A young relative of mine is involved in a relationship that has been making her feel like a dramatic vehicle in a bad TV series. Every talk we've had about it has involved a long series of "he-said, she-said" revelations and rarely, if ever, have her conversations involved direct, open communication with the significant other.
She was deeply unhappy and felt powerless to do anything about the chaos, the secrets, the whisperings, or the plot twists and nefarious friends. She talked about her life as if it were a script being written by a committee of ravenous producers.
As a psychotherapist and a teacher of Verbal First Aid, it got me to thinking:
What has TV done to relationships? What have we learned by surrounding ourselves with shows such as "Raymond," "Two and a Half Men," "CSI," "Survivor," and "Trauma?" If it is true that art reflects life, it must be equally as true that life reflects art. We are what we surround ourselves with and perhaps it surrounds us in the way it does because it is in fact a projection of our truest selves.
If so, what surrounds us? What is the nature of relationships in mass media? What are we listening to as the TV runs on and on in the background and we're preparing dinner or doing housework or making the beds? How differently are relationships portrayed now compared to, say, 40 years ago?
Perhaps the most obvious difference between the television relationships I grew up with and the ones people are watching now is the relentless and vicious sarcasm. Humor in Opie's world was a matter of Andy Griffith's Deputy making outrageous claims about his own prowess or Aunt Bee's oven failing right before a big dinner with a new date (OH NO!!!). Not very tense, true. But it was never intended to be. Life moved along slower, simpler time lines then. No one needed to be humiliated for us to get a good laugh. Funny didn't have to be demeaning.
It may not have been as edgy, but it was never, ever disrespectful. I can't imagine Andy making a lewd comment to Aunt Bee as she bent over to pick something up off the floor. Or Opie telling his father about his own sexual fantasies. Or Barney calling his boss an "ass." Relationships weren't portrayed idiotically. People had troubles. Things got lost, pride got wounded, hopes got dashed. But it was highly uncommon for people to be treated badly unless the ones giving out that treatment were really "bad guys."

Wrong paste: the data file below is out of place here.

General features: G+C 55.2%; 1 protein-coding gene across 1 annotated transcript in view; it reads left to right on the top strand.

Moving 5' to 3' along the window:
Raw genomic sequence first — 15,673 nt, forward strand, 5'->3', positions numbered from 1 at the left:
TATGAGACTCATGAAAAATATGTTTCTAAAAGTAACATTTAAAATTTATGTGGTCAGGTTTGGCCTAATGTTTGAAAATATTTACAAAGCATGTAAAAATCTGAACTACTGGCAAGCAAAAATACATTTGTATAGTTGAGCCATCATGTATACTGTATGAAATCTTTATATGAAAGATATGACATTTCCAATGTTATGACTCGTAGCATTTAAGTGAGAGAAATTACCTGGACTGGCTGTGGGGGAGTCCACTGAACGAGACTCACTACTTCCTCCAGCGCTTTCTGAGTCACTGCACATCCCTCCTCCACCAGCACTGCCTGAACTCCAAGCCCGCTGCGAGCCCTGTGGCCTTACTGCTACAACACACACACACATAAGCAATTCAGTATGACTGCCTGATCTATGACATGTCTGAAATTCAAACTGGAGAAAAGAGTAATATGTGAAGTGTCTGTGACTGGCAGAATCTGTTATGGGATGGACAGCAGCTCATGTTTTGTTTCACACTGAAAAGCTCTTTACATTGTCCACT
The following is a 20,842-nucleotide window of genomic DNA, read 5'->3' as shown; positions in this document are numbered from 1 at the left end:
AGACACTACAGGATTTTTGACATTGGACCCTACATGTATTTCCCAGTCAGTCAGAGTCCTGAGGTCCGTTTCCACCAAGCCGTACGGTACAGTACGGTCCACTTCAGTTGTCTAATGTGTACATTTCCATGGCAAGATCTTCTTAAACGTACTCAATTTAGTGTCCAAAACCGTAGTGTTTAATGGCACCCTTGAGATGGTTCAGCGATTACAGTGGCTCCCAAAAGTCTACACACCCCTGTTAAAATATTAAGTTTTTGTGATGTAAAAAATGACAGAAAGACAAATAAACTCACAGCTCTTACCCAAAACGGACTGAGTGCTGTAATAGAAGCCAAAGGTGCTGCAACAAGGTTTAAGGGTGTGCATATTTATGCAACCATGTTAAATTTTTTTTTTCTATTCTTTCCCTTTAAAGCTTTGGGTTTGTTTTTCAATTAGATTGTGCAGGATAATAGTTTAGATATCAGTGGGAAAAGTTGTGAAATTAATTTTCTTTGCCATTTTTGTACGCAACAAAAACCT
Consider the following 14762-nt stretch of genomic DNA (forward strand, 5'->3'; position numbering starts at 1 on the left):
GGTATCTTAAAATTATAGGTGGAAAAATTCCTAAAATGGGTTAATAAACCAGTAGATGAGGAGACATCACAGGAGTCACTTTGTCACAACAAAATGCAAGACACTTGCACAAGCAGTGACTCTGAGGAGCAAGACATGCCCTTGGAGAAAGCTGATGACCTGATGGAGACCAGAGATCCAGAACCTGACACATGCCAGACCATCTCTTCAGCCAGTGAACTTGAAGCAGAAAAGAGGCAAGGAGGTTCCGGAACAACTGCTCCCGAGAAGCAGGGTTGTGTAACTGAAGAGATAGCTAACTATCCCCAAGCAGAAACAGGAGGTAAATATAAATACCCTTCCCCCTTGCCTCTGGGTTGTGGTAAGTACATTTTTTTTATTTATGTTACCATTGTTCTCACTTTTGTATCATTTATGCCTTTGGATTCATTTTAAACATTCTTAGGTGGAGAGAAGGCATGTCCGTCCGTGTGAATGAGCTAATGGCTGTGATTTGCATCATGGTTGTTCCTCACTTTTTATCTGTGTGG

In nearly every TV drama, especially the reality shows such as "Survivor," men and women are using words like bayonets, carving little icons of themselves as testaments of their cleverness on the chests of their beloveds and their enemies alike. There are no limits. Anything--including cheap sarcasm, insult, and rudeness--are fair game for a laugh or attention. Children speak to parents with an arrogance that is beyond precocity. Partners speak to one another as if they were idiots. ( For more on this topic, please see http://www.wordsaremedicine.com/2009/11/01/chicken-tenders-and-the-decline-of-american-civilization/)
Whether this trend is reflective or influential, the problem remains the same: a profound lack of respect. And I see it in the way young people speak to each other. The gloves we thought we were taking off in the 70's to give ourselves artistic and intra-psychic freedom of expression were actually the throw-down to the final duel. Cursing, name-calling, rudeness, thoughtlessness are more the rule than the exception.
On a recent documentary called The 100 Top Television Surprises, there were two shows cited that demonstrated the differences between then and now. One of them was from I Love Lucy, in which Lucy winds up in a vat of grapes with an Italian woman who really speaks no English and can't follow the script. What happens is an impromptu side-splitting hysteria of mistakes. Not one mean word was uttered. No one was humiliated.
In the other show, which was from Survivor, the producers decide to let one of the contestants learn that his grandmother had died while he was filming ON THE SHOW. It was live. And it wasn't "surprising," it was disgusting. The poor kid's face was unforgettable. I guess they got what they wanted--a reaction--but at what cost?
Am I the only one who desperately misses Jimmy Stewart and Donna Reed? In It's a Wonderful Life, perhaps one of the greatest family movies of all time, George (Jimmy Stewart) and Mary (Donna Reed) Bailey face a financial and emotional crisis that still makes me anxious though I've seen them through it to the happy ending nearly 30 times. Not once do they take the low road for the quick giggle or the cheap thrill.